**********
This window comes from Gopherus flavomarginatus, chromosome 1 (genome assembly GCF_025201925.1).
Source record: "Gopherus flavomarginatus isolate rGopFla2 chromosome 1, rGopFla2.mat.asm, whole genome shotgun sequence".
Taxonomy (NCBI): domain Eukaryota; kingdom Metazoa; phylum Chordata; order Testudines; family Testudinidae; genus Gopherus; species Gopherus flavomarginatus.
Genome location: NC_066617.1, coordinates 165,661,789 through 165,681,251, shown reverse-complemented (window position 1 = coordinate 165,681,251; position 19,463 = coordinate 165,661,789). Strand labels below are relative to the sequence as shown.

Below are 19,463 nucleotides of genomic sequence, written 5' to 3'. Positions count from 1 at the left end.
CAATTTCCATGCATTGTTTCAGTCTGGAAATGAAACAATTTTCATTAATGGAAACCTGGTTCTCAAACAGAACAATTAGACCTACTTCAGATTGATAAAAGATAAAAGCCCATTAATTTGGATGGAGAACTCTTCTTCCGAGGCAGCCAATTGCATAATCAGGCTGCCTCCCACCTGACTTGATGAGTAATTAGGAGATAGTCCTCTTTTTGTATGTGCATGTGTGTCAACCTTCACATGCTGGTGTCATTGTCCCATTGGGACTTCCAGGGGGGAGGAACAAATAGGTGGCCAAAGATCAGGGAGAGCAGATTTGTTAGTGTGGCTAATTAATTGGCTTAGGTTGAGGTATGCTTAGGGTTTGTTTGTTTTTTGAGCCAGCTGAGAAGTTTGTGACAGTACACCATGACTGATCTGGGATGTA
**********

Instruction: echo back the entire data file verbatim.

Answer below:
This window comes from Gopherus flavomarginatus, chromosome 1 (genome assembly GCF_025201925.1).
Source record: "Gopherus flavomarginatus isolate rGopFla2 chromosome 1, rGopFla2.mat.asm, whole genome shotgun sequence".
Taxonomy (NCBI): domain Eukaryota; kingdom Metazoa; phylum Chordata; order Testudines; family Testudinidae; genus Gopherus; species Gopherus flavomarginatus.
Genome location: NC_066617.1, coordinates 165,661,789 through 165,681,251, shown reverse-complemented (window position 1 = coordinate 165,681,251; position 19,463 = coordinate 165,661,789). Strand labels below are relative to the sequence as shown.

Below are 19,463 nucleotides of genomic sequence, written 5' to 3'. Positions count from 1 at the left end.
CAATTTCCATGCATTGTTTCAGTCTGGAAATGAAACAATTTTCATTAATGGAAACCTGGTTCTCAAACAGAACAATTAGACCTACTTCAGATTGATAAAAGATAAAAGCCCATTAATTTGGATGGAGAACTCTTCTTCCGAGGCAGCCAATTGCATAATCAGGCTGCCTCCCACCTGACTTGATGAGTAATTAGGAGATAGTCCTCTTTTTGTATGTGCATGTGTGTCAACCTTCACATGCTGGTGTCATTGTCCCATTGGGACTTCCAGGGGGGAGGAACAAATAGGTGGCCAAAGATCAGGGAGAGCAGATTTGTTAGTGTGGCTAATTAATTGGCTTAGGTTGAGGTATGCTTAGGGTTTGTTTGTTTTTTGAGCCAGCTGAGAAGTTTGTGACAGTACACCATGACTGATCTGGGATGTA